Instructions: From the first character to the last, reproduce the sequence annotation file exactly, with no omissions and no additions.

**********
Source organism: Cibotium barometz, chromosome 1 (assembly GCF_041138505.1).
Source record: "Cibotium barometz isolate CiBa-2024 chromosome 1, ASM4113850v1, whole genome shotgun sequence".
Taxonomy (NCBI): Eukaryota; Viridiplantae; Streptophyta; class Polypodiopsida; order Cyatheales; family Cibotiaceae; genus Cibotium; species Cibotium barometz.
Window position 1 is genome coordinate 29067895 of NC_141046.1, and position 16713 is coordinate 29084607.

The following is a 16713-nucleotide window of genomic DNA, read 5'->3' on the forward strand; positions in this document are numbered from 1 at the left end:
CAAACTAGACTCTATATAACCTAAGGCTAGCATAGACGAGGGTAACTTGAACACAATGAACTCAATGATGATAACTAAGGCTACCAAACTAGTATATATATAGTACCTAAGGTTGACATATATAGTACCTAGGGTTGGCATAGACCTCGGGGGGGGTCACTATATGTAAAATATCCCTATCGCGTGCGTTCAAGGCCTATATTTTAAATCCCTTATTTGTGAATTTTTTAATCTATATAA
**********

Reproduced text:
Source organism: Cibotium barometz, chromosome 1 (assembly GCF_041138505.1).
Source record: "Cibotium barometz isolate CiBa-2024 chromosome 1, ASM4113850v1, whole genome shotgun sequence".
Taxonomy (NCBI): Eukaryota; Viridiplantae; Streptophyta; class Polypodiopsida; order Cyatheales; family Cibotiaceae; genus Cibotium; species Cibotium barometz.
Window position 1 is genome coordinate 29067895 of NC_141046.1, and position 16713 is coordinate 29084607.

The following is a 16713-nucleotide window of genomic DNA, read 5'->3' on the forward strand; positions in this document are numbered from 1 at the left end:
CAAACTAGACTCTATATAACCTAAGGCTAGCATAGACGAGGGTAACTTGAACACAATGAACTCAATGATGATAACTAAGGCTACCAAACTAGTATATATATAGTACCTAAGGTTGACATATATAGTACCTAGGGTTGGCATAGACCTCGGGGGGGGTCACTATATGTAAAATATCCCTATCGCGTGCGTTCAAGGCCTATATTTTAAATCCCTTATTTGTGAATTTTTTAATCTATATAA